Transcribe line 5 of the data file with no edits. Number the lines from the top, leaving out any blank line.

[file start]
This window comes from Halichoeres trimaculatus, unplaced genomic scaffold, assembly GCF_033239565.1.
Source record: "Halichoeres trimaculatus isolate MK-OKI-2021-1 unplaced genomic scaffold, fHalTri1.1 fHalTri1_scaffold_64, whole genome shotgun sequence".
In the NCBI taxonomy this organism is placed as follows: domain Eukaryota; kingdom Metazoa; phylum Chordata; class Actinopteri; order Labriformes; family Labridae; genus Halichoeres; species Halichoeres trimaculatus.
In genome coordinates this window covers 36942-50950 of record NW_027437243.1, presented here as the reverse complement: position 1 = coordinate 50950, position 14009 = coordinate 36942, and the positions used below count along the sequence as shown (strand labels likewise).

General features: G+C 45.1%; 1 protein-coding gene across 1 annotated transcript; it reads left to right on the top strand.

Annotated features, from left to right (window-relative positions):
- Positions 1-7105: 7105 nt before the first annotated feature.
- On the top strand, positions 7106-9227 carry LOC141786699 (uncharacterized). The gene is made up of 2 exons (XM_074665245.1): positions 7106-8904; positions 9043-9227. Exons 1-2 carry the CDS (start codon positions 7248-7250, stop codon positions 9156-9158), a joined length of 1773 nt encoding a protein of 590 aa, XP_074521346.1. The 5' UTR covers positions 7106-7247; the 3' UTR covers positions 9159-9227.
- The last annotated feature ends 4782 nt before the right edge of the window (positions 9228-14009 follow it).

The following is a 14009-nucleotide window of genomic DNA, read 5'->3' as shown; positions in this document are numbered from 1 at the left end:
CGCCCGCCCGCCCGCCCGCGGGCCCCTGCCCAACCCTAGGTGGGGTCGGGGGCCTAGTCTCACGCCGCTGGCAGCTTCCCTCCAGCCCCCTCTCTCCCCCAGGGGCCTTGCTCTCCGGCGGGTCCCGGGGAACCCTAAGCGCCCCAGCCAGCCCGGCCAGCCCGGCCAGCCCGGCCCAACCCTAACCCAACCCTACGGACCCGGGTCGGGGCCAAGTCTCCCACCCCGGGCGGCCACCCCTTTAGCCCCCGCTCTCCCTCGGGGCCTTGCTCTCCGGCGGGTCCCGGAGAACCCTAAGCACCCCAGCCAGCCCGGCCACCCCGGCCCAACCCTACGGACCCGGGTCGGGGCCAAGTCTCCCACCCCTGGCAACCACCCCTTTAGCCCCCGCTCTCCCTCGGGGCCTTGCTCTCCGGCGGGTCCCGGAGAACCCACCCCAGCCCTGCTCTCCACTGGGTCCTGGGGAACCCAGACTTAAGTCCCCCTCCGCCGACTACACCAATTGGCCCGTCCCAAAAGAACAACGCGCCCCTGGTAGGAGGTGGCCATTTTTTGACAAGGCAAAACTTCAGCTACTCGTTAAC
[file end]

General features: G+C 45.1%; 1 protein-coding gene across 1 annotated transcript; it reads left to right on the top strand.